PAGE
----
The city of Asheville will examine an offer from McKibbon hotel group for property near the Basilica of St. Lawrence, city staff said at a meeting of City Council’s Planning and Economic Development Committee today, and bring forward more information in March. However, Council members are far from set on the hotel plans: one called the city’s approach “testing the waters.”
The city’s sought to sell the properties — including some derelict buildings and pavement — since 2007. McKibbon came out on top of a request for proposal (RFP) in which it was the only applicant, but financial troubles caused its negotiations with the city to lay fallow until the Diocese of Charlotte (who run the Basilica) made a $2 million offer for the city property, citing concerns about the damage future construction might have on the historic landmark.
According to staff, the city can’t legally take the diocese’s offer, as McKibbon won the RFP, though if the deal doesn’t pan out, it could issue a new RFP and the diocese could submit a proposal. Claiming due diligence, city staff have resumed talks with McKibbon about plans for the site.
Today marked the first public discussion of these developments by Council members and staff, though Council member Marc Hunt did express his thoughts on the matter in an open letter. City Manager Gary Jackson said that McKibbon would have a proposal ready in March for a closer look by the committee.
“We’ll need staff review of the plan itself, so we understand how it matches up against the RFP,” Jackson noted. City Attorney Bob Oast observed that the city will have considerable control over the nature of the development, a concern to protect the Basilica.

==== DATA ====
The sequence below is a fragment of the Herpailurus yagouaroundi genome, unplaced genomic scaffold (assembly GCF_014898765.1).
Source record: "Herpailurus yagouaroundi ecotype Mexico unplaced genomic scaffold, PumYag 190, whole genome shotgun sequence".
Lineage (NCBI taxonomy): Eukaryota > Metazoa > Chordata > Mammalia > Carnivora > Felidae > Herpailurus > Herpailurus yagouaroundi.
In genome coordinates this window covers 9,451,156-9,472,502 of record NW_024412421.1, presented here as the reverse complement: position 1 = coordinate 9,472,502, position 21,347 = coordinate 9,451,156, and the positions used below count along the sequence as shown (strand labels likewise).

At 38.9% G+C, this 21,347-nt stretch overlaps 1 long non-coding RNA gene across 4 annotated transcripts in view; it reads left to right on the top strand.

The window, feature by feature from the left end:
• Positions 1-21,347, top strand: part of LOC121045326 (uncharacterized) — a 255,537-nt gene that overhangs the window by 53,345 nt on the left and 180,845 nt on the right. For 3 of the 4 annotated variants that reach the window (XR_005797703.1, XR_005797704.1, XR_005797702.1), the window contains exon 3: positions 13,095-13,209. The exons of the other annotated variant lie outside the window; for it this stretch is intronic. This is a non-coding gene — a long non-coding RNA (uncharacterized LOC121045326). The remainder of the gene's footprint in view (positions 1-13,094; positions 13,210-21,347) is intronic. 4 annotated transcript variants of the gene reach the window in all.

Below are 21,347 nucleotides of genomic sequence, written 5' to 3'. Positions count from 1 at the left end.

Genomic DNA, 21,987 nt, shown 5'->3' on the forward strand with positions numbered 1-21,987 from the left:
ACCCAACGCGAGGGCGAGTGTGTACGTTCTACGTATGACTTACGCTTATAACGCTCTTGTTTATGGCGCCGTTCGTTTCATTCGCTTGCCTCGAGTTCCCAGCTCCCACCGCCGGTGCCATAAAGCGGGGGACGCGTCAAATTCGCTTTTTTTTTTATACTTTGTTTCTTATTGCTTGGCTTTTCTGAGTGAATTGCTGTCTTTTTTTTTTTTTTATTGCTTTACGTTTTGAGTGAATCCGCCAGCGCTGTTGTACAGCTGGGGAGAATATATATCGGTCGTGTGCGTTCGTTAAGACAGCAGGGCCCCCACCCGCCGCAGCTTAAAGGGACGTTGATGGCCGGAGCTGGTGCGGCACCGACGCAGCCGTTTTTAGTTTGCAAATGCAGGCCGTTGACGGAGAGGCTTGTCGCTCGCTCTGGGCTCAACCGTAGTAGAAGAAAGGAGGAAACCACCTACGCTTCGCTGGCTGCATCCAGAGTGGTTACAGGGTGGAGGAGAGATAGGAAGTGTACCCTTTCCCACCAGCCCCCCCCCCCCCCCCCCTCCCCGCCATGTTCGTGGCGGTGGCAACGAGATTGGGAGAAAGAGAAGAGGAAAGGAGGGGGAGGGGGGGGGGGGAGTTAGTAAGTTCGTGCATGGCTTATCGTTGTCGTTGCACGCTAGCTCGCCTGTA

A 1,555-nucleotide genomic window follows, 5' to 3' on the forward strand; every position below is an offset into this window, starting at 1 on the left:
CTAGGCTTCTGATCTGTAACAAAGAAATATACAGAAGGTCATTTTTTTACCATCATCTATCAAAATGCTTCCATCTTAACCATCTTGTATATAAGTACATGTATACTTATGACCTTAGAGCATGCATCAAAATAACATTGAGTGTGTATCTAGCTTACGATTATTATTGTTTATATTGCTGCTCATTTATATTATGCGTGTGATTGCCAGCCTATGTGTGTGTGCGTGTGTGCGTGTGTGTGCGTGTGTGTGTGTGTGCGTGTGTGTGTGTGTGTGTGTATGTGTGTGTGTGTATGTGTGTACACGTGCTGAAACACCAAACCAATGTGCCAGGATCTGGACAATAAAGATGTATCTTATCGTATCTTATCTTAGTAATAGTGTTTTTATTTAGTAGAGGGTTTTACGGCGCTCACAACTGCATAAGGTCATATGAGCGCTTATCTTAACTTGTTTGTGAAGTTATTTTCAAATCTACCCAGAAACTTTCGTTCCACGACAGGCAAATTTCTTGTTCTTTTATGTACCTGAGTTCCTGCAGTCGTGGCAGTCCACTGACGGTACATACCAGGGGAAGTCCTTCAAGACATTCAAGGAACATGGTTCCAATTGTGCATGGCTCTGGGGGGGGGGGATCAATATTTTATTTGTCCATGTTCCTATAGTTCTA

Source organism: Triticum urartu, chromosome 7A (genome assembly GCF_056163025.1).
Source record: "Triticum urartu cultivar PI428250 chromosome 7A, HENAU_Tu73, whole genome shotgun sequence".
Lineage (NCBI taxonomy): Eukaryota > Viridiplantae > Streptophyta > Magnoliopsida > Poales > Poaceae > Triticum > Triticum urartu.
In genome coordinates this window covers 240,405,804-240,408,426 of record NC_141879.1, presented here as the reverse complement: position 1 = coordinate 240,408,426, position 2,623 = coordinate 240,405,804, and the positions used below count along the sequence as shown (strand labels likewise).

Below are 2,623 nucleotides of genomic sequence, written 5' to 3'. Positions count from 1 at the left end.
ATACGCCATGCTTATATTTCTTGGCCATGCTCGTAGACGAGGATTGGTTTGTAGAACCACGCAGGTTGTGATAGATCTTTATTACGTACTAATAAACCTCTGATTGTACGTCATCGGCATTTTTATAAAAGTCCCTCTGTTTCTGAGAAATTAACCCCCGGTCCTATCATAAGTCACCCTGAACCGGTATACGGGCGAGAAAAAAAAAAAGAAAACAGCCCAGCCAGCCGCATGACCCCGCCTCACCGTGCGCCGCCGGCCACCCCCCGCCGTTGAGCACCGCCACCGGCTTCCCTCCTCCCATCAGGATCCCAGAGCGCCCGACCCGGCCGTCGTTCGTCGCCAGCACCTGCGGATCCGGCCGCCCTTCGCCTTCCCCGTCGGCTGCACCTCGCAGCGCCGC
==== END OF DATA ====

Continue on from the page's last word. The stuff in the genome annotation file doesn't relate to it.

“Whether it’s McKibbon, the Diocese, whoever we end up engaging as a partner here, it’s such a critical piece of property,” Hunt said today. “It seems really important that City Council take on the role of making sure any project is entirely compatible with the area. There should be specifics here that go well beyond just what our zoning ordinances and the downtown master plan say.”
Council member Cecil Bothwell asserted that “I don’t think we should allow the Basilica to drive Council to make a decision suddenly,” but that he felt the time for McKibbon’s offer had run out and the city should issue a new RFP after thinking about new possibilities.
“They [McKibbon] said they would do it within two to three years: that has expired,” he said. “I think the city could do a lot better on the deal. I don’t see why we’re being pushed now just because the Basilica made an offer, which we simply can’t take.”
“By moving forward in negotiation with McKibbon, there’s a chance we could get a great design,” Hunt replied. “I see very little downside in taking that down the road. I’m very willing to step away from McKibbon, I have no allegiance to any developer.”
Hunt said the current process is “testing the waters” and didn’t commit the city to McKibbon.
During the meeting’s public comment portion, Anne Fitzgerald-Smith told the committee she was against a hotel on the site, concerned that if it failed, it could become Section 8 housing.
Photo by Bill Rhodes